US-led airstrikes continue. The US and coalition military forces carried out four airstrikes against Islamic State targets in Syria on Jan. 11. Separately, partner forces conducted a further 19 strikes on targets in Iraq. [Central Command]


Turkish police have detained three Russians with suspected links to ISIS in the wake of a suicide bomb attack in Istanbul yesterday that left 10 tourists dead. [Reuters]

The Wall Street Journal editorial board comments on the attack, opining that such attacks are “one more consequence of the West’s, and Turkey’s, failure to check the chaos in neighboring Syria.


South Korean President Park Geun-hye has urged China to take more assertive action to rein in the North. Ms Park has come under mounting criticism for what is perceived as a failed policy of building stronger ties with Beijing. [New York Times’ Choe Sang-Hun]

South Korea fired warning shots close to an “unidentified flying object” at its border with the North, a military official today told Reuters. 

Video footage broadcast by North Korea purporting to show a successful submarine-launched ballistic missile was most likely faked, according analysis posted on 30 North, a website run by the US-Korea Institute at John Hopkins University. [New York Times’ Choe Sang-Hun; Wall Street Journal’s Kwanwoo Jun]


Belgian authorities have identified three properties as possible safe houses used by the Paris attackers in the weeks leading up to the assault on the French capital. [Reuters]

A suicide bomber detonated close to the Pakistani consulate in the eastern city of Jalalabad, Afghanistan today. The bomb attack was followed by a gun battle between Afghan forces and gunmen holed up in a nearby house. At least six people have been killed and 11 wounded. [Reuters]

A suspected suicide attack outside a polio vaccination clinic in the Pakistani city of Quetta has killed at least 15 people. Armed attacks against polio workers have been a frequent occurrence in recent years; militants saying that the vaccination is a Western conspiracy to steralize Pakistani children. [BBC]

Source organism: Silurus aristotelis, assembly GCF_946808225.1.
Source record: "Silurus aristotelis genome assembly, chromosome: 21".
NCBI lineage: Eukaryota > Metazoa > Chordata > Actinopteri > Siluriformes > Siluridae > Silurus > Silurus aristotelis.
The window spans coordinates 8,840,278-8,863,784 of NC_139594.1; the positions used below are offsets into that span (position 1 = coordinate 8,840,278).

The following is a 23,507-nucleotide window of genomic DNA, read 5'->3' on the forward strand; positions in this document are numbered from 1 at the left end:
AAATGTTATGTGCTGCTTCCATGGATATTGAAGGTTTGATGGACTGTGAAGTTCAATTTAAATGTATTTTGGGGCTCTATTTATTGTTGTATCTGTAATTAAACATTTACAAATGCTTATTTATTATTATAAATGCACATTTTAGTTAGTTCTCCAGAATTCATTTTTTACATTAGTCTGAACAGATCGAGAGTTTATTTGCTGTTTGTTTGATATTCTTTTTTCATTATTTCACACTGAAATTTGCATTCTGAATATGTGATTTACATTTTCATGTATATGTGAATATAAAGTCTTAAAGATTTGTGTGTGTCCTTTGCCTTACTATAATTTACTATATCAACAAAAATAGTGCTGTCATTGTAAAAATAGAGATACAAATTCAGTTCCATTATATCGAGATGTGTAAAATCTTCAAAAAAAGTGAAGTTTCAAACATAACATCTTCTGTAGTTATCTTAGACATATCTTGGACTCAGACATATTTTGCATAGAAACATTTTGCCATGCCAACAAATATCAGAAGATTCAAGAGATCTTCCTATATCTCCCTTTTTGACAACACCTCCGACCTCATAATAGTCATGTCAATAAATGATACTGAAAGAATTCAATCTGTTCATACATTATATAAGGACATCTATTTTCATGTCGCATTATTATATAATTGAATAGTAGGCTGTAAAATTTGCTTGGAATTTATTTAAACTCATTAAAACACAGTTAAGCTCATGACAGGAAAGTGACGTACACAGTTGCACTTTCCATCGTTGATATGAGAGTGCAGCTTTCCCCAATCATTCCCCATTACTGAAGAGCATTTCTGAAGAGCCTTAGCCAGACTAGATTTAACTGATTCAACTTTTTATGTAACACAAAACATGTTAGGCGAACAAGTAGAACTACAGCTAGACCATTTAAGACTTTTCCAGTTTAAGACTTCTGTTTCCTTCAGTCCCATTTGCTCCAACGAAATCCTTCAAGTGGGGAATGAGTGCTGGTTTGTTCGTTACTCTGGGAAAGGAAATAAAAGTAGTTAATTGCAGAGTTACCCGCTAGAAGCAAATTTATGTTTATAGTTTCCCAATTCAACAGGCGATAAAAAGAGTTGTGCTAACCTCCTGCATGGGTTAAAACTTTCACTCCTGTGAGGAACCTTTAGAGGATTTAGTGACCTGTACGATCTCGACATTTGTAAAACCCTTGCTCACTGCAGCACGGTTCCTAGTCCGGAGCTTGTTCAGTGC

An Israeli airstrike targeted a group of Palestinians in the Gaza Strip today; the military claim that the group were planning to detonate a bomb at the frontier with Israel. A Palestinian militant faction said one man was killed. [Reuters]

Many Libyan factions are “weary of war and even ashamed” at what they have become, some fighters refusing orders to fight, organizing their own cease fires and accusing politicians of fueling civil strife. [New York Times’ Carlotta Gall]

Saudi Arabia has arrested prominent human rights activist, Samar Badawi. Amnesty International described Ms Badawai’s arrest as “the latest example of Saudi Arabia’s utter contempt for its human rights obligations.” [New York Times’ Ben Hubbard]

Two former Guantanamo Bay detainees have thanked Ghana for allowing them to resettle in the country following their release. [AP]

China has arrested a Swedish citizen on national security charges, the Ministry of Foreign Affairs said today. [Reuters]

A teenage hacker has targeted the private email account of National Intelligence Director James R. Clapper; the hacker on Monday contacted Motherboard and claimed to have broken into a number of accounts connected to Clapper. A spokesperson for the Office of the Director of National Intelligence confirmed the hack.